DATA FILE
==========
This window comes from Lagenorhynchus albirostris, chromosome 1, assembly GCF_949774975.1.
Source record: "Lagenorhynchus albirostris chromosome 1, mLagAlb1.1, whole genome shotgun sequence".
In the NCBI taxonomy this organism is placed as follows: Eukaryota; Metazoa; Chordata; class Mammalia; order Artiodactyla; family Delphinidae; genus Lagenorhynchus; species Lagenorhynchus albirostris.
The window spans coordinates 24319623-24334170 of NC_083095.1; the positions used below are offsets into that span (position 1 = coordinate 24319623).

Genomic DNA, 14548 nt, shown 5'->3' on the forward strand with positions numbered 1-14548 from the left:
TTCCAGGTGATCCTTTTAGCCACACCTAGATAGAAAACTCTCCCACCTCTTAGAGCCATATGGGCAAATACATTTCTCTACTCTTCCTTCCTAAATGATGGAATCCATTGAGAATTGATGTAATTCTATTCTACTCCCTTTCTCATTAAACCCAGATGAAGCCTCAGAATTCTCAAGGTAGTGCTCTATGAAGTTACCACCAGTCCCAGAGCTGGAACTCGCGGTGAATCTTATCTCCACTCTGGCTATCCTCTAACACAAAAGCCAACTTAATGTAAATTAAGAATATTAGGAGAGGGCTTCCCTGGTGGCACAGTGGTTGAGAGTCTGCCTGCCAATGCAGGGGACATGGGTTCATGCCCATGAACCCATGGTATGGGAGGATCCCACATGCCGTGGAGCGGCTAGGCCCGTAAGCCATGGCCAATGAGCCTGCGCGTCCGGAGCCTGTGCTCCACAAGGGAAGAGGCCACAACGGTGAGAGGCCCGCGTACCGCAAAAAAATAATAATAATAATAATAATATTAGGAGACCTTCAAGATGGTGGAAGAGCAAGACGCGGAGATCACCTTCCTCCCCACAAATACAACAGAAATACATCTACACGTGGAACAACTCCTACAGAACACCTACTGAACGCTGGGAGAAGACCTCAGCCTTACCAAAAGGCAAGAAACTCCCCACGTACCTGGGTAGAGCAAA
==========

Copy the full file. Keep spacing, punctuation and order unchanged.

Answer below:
This window comes from Lagenorhynchus albirostris, chromosome 1, assembly GCF_949774975.1.
Source record: "Lagenorhynchus albirostris chromosome 1, mLagAlb1.1, whole genome shotgun sequence".
In the NCBI taxonomy this organism is placed as follows: Eukaryota; Metazoa; Chordata; class Mammalia; order Artiodactyla; family Delphinidae; genus Lagenorhynchus; species Lagenorhynchus albirostris.
The window spans coordinates 24319623-24334170 of NC_083095.1; the positions used below are offsets into that span (position 1 = coordinate 24319623).

Genomic DNA, 14548 nt, shown 5'->3' on the forward strand with positions numbered 1-14548 from the left:
TTCCAGGTGATCCTTTTAGCCACACCTAGATAGAAAACTCTCCCACCTCTTAGAGCCATATGGGCAAATACATTTCTCTACTCTTCCTTCCTAAATGATGGAATCCATTGAGAATTGATGTAATTCTATTCTACTCCCTTTCTCATTAAACCCAGATGAAGCCTCAGAATTCTCAAGGTAGTGCTCTATGAAGTTACCACCAGTCCCAGAGCTGGAACTCGCGGTGAATCTTATCTCCACTCTGGCTATCCTCTAACACAAAAGCCAACTTAATGTAAATTAAGAATATTAGGAGAGGGCTTCCCTGGTGGCACAGTGGTTGAGAGTCTGCCTGCCAATGCAGGGGACATGGGTTCATGCCCATGAACCCATGGTATGGGAGGATCCCACATGCCGTGGAGCGGCTAGGCCCGTAAGCCATGGCCAATGAGCCTGCGCGTCCGGAGCCTGTGCTCCACAAGGGAAGAGGCCACAACGGTGAGAGGCCCGCGTACCGCAAAAAAATAATAATAATAATAATAATATTAGGAGACCTTCAAGATGGTGGAAGAGCAAGACGCGGAGATCACCTTCCTCCCCACAAATACAACAGAAATACATCTACACGTGGAACAACTCCTACAGAACACCTACTGAACGCTGGGAGAAGACCTCAGCCTTACCAAAAGGCAAGAAACTCCCCACGTACCTGGGTAGAGCAAA